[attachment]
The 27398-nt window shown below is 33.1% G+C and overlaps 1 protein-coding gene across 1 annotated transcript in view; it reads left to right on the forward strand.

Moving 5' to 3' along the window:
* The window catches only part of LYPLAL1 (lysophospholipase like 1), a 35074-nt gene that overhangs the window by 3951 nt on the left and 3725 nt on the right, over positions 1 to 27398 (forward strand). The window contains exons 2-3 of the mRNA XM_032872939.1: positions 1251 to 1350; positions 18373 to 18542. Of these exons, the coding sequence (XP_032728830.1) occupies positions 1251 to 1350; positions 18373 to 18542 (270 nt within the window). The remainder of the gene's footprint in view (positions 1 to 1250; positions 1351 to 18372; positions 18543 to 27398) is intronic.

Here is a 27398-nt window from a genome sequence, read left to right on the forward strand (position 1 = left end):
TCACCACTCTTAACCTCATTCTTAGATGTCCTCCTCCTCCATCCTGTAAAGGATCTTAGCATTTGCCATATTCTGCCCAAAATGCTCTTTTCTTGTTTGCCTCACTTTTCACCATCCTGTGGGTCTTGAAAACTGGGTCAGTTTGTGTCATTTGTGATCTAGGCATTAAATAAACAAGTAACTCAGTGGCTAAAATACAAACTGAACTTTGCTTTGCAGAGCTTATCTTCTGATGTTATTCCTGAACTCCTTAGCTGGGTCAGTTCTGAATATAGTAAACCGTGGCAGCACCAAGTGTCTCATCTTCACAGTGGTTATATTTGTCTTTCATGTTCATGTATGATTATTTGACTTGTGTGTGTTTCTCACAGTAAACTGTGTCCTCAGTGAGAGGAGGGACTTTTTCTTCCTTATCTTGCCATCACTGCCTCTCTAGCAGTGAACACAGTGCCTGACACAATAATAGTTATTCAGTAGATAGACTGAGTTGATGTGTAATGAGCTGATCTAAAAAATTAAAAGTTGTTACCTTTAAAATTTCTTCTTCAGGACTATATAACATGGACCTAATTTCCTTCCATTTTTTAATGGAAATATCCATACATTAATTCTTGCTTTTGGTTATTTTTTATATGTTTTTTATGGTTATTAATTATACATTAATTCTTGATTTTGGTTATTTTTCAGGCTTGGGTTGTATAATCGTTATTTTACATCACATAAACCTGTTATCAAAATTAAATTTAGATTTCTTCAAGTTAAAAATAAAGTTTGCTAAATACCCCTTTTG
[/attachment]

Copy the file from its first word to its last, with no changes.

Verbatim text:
The 27398-nt window shown below is 33.1% G+C and overlaps 1 protein-coding gene across 1 annotated transcript in view; it reads left to right on the forward strand.

Moving 5' to 3' along the window:
* The window catches only part of LYPLAL1 (lysophospholipase like 1), a 35074-nt gene that overhangs the window by 3951 nt on the left and 3725 nt on the right, over positions 1 to 27398 (forward strand). The window contains exons 2-3 of the mRNA XM_032872939.1: positions 1251 to 1350; positions 18373 to 18542. Of these exons, the coding sequence (XP_032728830.1) occupies positions 1251 to 1350; positions 18373 to 18542 (270 nt within the window). The remainder of the gene's footprint in view (positions 1 to 1250; positions 1351 to 18372; positions 18543 to 27398) is intronic.

Here is a 27398-nt window from a genome sequence, read left to right on the forward strand (position 1 = left end):
TCACCACTCTTAACCTCATTCTTAGATGTCCTCCTCCTCCATCCTGTAAAGGATCTTAGCATTTGCCATATTCTGCCCAAAATGCTCTTTTCTTGTTTGCCTCACTTTTCACCATCCTGTGGGTCTTGAAAACTGGGTCAGTTTGTGTCATTTGTGATCTAGGCATTAAATAAACAAGTAACTCAGTGGCTAAAATACAAACTGAACTTTGCTTTGCAGAGCTTATCTTCTGATGTTATTCCTGAACTCCTTAGCTGGGTCAGTTCTGAATATAGTAAACCGTGGCAGCACCAAGTGTCTCATCTTCACAGTGGTTATATTTGTCTTTCATGTTCATGTATGATTATTTGACTTGTGTGTGTTTCTCACAGTAAACTGTGTCCTCAGTGAGAGGAGGGACTTTTTCTTCCTTATCTTGCCATCACTGCCTCTCTAGCAGTGAACACAGTGCCTGACACAATAATAGTTATTCAGTAGATAGACTGAGTTGATGTGTAATGAGCTGATCTAAAAAATTAAAAGTTGTTACCTTTAAAATTTCTTCTTCAGGACTATATAACATGGACCTAATTTCCTTCCATTTTTTAATGGAAATATCCATACATTAATTCTTGCTTTTGGTTATTTTTTATATGTTTTTTATGGTTATTAATTATACATTAATTCTTGATTTTGGTTATTTTTCAGGCTTGGGTTGTATAATCGTTATTTTACATCACATAAACCTGTTATCAAAATTAAATTTAGATTTCTTCAAGTTAAAAATAAAGTTTGCTAAATACCCCTTTTG